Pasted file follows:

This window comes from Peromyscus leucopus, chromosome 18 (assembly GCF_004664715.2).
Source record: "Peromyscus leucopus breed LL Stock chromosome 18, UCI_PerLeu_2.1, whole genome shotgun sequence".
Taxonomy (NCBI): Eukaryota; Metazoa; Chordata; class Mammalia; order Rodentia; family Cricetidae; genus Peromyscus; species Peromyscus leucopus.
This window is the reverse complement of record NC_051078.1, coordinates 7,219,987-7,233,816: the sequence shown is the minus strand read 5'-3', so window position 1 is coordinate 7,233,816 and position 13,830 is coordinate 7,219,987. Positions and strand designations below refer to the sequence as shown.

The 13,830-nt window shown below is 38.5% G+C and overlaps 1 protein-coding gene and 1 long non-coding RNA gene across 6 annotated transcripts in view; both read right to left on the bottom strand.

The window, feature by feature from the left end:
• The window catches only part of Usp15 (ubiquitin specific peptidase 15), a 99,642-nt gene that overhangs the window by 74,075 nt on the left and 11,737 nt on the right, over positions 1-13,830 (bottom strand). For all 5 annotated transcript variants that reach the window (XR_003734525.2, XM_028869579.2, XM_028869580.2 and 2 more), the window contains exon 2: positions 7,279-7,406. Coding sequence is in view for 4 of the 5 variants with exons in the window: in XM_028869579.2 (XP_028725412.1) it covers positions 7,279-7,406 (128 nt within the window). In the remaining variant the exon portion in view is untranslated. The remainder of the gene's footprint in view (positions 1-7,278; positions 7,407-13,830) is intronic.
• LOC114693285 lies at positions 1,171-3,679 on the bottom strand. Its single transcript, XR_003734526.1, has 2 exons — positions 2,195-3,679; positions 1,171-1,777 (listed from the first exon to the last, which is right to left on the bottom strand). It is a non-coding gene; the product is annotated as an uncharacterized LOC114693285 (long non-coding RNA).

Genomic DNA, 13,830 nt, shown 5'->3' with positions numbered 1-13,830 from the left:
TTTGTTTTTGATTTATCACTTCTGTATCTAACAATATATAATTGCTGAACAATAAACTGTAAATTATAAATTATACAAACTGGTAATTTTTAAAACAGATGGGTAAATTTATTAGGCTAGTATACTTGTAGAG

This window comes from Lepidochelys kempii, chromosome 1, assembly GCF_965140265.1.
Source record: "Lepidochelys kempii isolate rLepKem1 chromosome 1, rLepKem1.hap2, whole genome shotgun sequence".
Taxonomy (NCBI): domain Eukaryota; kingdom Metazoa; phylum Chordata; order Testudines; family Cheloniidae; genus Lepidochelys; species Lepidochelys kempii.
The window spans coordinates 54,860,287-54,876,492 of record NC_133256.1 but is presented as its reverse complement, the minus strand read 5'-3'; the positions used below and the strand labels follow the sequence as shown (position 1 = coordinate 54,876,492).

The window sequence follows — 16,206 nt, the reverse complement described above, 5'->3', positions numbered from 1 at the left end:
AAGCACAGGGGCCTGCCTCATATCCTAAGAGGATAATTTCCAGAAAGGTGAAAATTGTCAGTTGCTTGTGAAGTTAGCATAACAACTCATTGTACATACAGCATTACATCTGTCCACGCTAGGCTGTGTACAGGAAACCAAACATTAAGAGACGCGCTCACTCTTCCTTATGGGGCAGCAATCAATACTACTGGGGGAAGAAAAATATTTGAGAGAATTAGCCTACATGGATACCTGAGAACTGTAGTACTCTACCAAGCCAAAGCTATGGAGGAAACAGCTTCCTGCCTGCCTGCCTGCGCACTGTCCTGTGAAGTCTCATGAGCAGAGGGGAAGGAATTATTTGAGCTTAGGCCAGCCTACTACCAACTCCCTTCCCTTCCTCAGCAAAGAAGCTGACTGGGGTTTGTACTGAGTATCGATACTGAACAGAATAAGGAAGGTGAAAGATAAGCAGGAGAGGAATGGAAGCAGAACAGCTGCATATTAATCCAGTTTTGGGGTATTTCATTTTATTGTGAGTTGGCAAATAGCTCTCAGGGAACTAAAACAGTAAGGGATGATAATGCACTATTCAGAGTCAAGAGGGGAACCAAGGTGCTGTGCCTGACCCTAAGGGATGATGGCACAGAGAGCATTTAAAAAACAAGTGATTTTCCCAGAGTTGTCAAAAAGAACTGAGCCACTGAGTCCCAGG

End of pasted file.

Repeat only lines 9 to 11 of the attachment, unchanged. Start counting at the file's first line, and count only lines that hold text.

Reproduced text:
Genomic DNA, 13,830 nt, shown 5'->3' with positions numbered 1-13,830 from the left:
TTTGTTTTTGATTTATCACTTCTGTATCTAACAATATATAATTGCTGAACAATAAACTGTAAATTATAAATTATACAAACTGGTAATTTTTAAAACAGATGGGTAAATTTATTAGGCTAGTATACTTGTAGAG

This window comes from Lepidochelys kempii, chromosome 1, assembly GCF_965140265.1.